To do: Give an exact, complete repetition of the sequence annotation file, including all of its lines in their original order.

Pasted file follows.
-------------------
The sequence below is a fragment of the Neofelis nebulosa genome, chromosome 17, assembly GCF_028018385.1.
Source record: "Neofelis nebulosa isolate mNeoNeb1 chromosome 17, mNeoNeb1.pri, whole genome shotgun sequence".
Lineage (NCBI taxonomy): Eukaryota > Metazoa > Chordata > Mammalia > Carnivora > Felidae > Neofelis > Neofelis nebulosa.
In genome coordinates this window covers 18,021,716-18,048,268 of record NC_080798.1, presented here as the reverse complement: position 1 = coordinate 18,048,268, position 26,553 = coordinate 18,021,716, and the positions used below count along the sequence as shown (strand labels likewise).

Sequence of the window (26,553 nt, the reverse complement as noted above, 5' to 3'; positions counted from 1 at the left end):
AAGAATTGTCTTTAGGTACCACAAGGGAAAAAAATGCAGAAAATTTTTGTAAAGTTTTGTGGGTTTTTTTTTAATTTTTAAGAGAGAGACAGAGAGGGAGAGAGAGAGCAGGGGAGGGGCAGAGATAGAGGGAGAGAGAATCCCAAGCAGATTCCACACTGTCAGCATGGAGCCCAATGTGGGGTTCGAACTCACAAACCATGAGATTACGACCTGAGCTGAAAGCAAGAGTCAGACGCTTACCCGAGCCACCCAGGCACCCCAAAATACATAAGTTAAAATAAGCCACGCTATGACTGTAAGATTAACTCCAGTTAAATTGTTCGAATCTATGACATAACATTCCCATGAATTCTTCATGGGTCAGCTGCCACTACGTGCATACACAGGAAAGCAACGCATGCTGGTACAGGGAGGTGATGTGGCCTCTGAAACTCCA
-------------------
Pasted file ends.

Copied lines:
The sequence below is a fragment of the Neofelis nebulosa genome, chromosome 17, assembly GCF_028018385.1.
Source record: "Neofelis nebulosa isolate mNeoNeb1 chromosome 17, mNeoNeb1.pri, whole genome shotgun sequence".
Lineage (NCBI taxonomy): Eukaryota > Metazoa > Chordata > Mammalia > Carnivora > Felidae > Neofelis > Neofelis nebulosa.
In genome coordinates this window covers 18,021,716-18,048,268 of record NC_080798.1, presented here as the reverse complement: position 1 = coordinate 18,048,268, position 26,553 = coordinate 18,021,716, and the positions used below count along the sequence as shown (strand labels likewise).

Sequence of the window (26,553 nt, the reverse complement as noted above, 5' to 3'; positions counted from 1 at the left end):
AAGAATTGTCTTTAGGTACCACAAGGGAAAAAAATGCAGAAAATTTTTGTAAAGTTTTGTGGGTTTTTTTTTAATTTTTAAGAGAGAGACAGAGAGGGAGAGAGAGAGCAGGGGAGGGGCAGAGATAGAGGGAGAGAGAATCCCAAGCAGATTCCACACTGTCAGCATGGAGCCCAATGTGGGGTTCGAACTCACAAACCATGAGATTACGACCTGAGCTGAAAGCAAGAGTCAGACGCTTACCCGAGCCACCCAGGCACCCCAAAATACATAAGTTAAAATAAGCCACGCTATGACTGTAAGATTAACTCCAGTTAAATTGTTCGAATCTATGACATAACATTCCCATGAATTCTTCATGGGTCAGCTGCCACTACGTGCATACACAGGAAAGCAACGCATGCTGGTACAGGGAGGTGATGTGGCCTCTGAAACTCCA